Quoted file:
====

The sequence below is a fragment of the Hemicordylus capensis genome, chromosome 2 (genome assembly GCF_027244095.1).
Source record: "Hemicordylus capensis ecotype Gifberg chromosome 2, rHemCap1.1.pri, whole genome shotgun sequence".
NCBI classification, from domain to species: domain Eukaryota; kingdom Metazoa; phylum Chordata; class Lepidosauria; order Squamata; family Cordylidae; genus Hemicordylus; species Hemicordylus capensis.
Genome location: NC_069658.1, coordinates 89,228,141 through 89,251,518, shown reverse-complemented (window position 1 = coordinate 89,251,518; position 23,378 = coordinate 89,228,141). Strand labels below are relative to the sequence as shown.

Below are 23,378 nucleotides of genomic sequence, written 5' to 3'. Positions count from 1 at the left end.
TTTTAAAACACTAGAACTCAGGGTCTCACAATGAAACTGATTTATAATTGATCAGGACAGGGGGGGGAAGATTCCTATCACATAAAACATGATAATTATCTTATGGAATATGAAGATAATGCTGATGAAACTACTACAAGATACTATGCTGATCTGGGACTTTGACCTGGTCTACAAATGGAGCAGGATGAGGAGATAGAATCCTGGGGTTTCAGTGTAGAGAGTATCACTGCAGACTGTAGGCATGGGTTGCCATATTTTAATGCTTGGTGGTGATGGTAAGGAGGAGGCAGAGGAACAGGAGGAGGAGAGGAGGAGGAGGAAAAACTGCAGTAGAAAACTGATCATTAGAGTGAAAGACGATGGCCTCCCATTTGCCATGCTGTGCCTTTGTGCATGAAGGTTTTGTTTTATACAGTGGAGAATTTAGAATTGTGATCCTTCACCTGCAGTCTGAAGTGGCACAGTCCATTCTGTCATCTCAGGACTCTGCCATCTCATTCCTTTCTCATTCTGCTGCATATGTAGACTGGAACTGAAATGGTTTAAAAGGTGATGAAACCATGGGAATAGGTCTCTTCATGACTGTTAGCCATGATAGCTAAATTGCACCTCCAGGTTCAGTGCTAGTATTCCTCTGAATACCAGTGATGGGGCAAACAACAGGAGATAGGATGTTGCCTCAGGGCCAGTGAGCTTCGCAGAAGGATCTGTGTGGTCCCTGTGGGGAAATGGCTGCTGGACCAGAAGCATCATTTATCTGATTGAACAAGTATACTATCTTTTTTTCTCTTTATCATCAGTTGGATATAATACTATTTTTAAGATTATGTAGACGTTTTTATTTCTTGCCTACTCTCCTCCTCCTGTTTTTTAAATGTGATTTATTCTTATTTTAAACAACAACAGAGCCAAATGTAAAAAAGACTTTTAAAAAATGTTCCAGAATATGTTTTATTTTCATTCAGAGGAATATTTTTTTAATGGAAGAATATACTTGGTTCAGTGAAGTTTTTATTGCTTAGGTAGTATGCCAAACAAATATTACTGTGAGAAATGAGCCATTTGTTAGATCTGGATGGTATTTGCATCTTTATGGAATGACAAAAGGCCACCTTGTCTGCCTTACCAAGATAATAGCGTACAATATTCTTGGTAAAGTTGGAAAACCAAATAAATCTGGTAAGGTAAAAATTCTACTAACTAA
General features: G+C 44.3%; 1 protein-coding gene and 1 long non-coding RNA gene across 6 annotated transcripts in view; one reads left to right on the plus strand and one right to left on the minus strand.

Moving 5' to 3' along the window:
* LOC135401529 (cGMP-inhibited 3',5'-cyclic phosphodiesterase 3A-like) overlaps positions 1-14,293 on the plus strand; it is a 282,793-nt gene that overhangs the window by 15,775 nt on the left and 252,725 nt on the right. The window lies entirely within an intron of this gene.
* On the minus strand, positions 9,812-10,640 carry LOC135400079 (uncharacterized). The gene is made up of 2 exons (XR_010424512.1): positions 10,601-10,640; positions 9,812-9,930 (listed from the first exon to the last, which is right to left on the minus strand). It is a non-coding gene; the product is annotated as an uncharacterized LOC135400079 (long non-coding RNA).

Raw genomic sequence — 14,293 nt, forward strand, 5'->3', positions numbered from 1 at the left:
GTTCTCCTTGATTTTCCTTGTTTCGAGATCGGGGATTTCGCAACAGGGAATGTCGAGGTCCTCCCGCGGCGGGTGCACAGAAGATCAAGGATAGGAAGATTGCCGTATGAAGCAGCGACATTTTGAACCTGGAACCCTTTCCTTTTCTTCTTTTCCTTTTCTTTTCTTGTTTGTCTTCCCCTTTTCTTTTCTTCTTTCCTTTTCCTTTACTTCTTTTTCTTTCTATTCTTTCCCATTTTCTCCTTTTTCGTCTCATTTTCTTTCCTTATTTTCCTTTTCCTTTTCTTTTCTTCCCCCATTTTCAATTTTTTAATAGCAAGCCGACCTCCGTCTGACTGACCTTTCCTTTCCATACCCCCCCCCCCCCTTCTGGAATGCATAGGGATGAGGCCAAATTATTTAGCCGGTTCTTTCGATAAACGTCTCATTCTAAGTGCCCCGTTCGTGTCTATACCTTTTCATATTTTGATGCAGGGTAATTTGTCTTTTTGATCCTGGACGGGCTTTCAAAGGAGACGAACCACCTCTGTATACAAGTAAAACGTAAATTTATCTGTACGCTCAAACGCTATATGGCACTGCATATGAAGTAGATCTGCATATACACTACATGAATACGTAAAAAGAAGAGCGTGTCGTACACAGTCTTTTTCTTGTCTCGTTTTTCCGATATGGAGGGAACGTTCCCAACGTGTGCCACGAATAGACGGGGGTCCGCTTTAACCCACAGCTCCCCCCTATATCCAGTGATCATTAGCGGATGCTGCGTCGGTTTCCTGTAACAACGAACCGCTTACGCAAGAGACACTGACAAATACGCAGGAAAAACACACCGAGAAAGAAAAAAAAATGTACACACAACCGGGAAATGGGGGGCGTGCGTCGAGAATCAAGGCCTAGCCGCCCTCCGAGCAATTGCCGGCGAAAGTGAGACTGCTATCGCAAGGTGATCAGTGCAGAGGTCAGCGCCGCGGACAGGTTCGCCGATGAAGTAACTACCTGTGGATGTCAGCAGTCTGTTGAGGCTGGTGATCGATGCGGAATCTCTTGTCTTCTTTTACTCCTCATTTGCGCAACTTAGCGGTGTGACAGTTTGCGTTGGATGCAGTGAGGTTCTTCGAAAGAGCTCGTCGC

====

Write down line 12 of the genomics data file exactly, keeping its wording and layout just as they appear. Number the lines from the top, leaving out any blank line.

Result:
GTTCTCCTTGATTTTCCTTGTTTCGAGATCGGGGATTTCGCAACAGGGAATGTCGAGGTCCTCCCGCGGCGGGTGCACAGAAGATCAAGGATAGGAAGATTGCCGTATGAAGCAGCGACATTTTGAACCTGGAACCCTTTCCTTTTCTTCTTTTCCTTTTCTTTTCTTGTTTGTCTTCCCCTTTTCTTTTCTTCTTTCCTTTTCCTTTACTTCTTTTTCTTTCTATTCTTTCCCATTTTCTCCTTTTTCGTCTCATTTTCTTTCCTTATTTTCCTTTTCCTTTTCTTTTCTTCCCCCATTTTCAATTTTTTAATAGCAAGCCGACCTCCGTCTGACTGACCTTTCCTTTCCATACCCCCCCCCCCCCTTCTGGAATGCATAGGGATGAGGCCAAATTATTTAGCCGGTTCTTTCGATAAACGTCTCATTCTAAGTGCCCCGTTCGTGTCTATACCTTTTCATATTTTGATGCAGGGTAATTTGTCTTTTTGATCCTGGACGGGCTTTCAAAGGAGACGAACCACCTCTGTATACAAGTAAAACGTAAATTTATCTGTACGCTCAAACGCTATATGGCACTGCATATGAAGTAGATCTGCATATACACTACATGAATACGTAAAAAGAAGAGCGTGTCGTACACAGTCTTTTTCTTGTCTCGTTTTTCCGATATGGAGGGAACGTTCCCAACGTGTGCCACGAATAGACGGGGGTCCGCTTTAACCCACAGCTCCCCCCTATATCCAGTGATCATTAGCGGATGCTGCGTCGGTTTCCTGTAACAACGAACCGCTTACGCAAGAGACACTGACAAATACGCAGGAAAAACACACCGAGAAAGAAAAAAAAATGTACACACAACCGGGAAATGGGGGGCGTGCGTCGAGAATCAAGGCCTAGCCGCCCTCCGAGCAATTGCCGGCGAAAGTGAGACTGCTATCGCAAGGTGATCAGTGCAGAGGTCAGCGCCGCGGACAGGTTCGCCGATGAAGTAACTACCTGTGGATGTCAGCAGTCTGTTGAGGCTGGTGATCGATGCGGAATCTCTTGTCTTCTTTTACTCCTCATTTGCGCAACTTAGCGGTGTGACAGTTTGCGTTGGATGCAGTGAGGTTCTTCGAAAGAGCTCGTCGC